The key to this album is the emotion generated from wildly divergent moods, and, with all emotional albums, it requires damned fine playing to bring it to life. Barrett is one of rock music's finest unsung guitar heroes, and his work here is staggering. Some of Clive Nolan's piano work, especially, is enough to bring the hairs on the back of your neck standing up, and listening to his staggering keys work on In Bardo makes you realise just how important a musician he really is. The rhythm section of longstanding bassist Peter Gee, who makes his instrument sing like a lead instrument in parts, and new drummer, Craig Blundell (replacing the incredible Scott Higham), move things along at a fair old pace. Blundell, by the way, is more suited to this album than Higham would have been. I believe, listening to this, that we have the reason why he left.

That is not a criticism of Higham. It is just that I believe, in about three albums time, or so, we will regard MWCM as being as important a change of direction as we now know Believe was when Barrett took the band from its overt symphonic leanings to a far heavier and experimental direction. This one retains much of what was good about that new era, but takes it in a far more song orientated direction, and the end result is a pleasing amalgam.

Some of the riffs on Come Home Jack, for instance, are thunderous, but are tempered by some quite exquisite moments, and the lost yearning inherent in the lyrics and guitar bursts is quite moving - this is not an album about mountaineers, per se. This is an album dealing with the human condition, written by a master songsmith going through a period of deep contemplation. No more, no less. As you listen to the song this segues into, In Bardo, the differing emotions come to the fore, the title itself suggesting a transition between differing states and phases.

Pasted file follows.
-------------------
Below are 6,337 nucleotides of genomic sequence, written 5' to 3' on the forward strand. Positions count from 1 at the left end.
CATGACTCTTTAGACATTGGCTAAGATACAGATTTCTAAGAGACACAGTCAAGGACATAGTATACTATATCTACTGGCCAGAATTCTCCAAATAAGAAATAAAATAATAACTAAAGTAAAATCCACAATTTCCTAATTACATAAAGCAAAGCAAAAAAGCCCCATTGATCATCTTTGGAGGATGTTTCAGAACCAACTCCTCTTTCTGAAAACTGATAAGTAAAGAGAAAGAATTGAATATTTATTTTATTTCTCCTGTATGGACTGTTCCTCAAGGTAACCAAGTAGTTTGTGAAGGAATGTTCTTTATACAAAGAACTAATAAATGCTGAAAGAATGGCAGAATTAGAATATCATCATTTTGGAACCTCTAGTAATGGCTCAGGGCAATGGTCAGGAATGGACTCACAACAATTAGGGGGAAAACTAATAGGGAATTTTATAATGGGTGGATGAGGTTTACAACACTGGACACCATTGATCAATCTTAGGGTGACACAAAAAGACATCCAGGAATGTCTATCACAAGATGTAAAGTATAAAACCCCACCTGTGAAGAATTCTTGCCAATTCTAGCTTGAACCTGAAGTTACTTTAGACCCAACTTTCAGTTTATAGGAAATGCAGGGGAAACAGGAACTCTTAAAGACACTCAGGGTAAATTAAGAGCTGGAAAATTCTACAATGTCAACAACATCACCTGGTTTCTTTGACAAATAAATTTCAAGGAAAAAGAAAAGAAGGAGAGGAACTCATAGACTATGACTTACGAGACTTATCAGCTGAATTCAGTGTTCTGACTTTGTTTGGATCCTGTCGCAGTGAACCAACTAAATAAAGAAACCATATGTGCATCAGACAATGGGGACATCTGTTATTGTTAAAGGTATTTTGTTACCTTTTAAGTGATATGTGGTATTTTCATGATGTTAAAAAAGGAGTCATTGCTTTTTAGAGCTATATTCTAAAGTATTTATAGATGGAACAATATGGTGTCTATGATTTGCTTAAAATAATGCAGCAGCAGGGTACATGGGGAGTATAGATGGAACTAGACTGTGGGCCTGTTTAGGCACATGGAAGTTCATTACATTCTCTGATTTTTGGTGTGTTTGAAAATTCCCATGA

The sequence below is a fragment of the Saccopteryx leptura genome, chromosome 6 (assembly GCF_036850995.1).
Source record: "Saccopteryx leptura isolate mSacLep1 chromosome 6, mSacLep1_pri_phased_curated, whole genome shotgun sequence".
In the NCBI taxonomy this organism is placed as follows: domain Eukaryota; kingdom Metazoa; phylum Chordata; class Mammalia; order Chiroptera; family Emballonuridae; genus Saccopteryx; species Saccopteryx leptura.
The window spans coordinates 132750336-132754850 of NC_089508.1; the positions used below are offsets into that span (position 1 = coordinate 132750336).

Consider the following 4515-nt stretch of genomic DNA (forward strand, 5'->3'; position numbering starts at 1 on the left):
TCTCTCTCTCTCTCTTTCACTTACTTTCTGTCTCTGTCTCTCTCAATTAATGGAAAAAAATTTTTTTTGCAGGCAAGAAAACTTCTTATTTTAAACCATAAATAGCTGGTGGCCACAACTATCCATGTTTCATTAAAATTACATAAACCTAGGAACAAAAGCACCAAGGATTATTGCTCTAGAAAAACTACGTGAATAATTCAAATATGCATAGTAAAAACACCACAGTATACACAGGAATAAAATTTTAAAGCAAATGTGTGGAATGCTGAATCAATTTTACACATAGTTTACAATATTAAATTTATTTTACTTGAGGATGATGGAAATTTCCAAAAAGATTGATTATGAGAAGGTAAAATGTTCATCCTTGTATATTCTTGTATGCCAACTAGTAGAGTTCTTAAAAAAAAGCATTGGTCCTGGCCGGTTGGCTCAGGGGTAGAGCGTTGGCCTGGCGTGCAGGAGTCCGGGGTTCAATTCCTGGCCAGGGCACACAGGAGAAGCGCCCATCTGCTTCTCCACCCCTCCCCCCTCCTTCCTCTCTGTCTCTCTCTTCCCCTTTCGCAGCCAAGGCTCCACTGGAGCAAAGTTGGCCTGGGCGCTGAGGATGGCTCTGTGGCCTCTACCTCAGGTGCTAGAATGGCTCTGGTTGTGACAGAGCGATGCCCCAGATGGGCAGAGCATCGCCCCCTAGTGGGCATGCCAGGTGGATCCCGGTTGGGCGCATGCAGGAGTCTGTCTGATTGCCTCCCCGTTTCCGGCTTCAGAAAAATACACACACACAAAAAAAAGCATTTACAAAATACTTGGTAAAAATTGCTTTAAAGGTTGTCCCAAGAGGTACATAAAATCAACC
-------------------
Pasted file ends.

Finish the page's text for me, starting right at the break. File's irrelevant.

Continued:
The following two tracks constitute, to me, all that is best about this band and album. Two pieces of music which have to be enjoyed and contemplated as one, dealing with hugely diverse emotions. Firstly, we have the uplifting, major key, Faces of Light, which has the return of the delightful Tiggy accompanying Barrett on vocals. This leads into the altogether darker affair of Faces of Darkness, probably the one track on this album which comes closest to the musical ferocity of recent predecessor albums, and the sense of betrayal inherent in the lyrics and mood of the music is biting. The contrast between these two tracks is progressive rock at its best; thoughtful, challenging, and bringing something new to the table with each listen.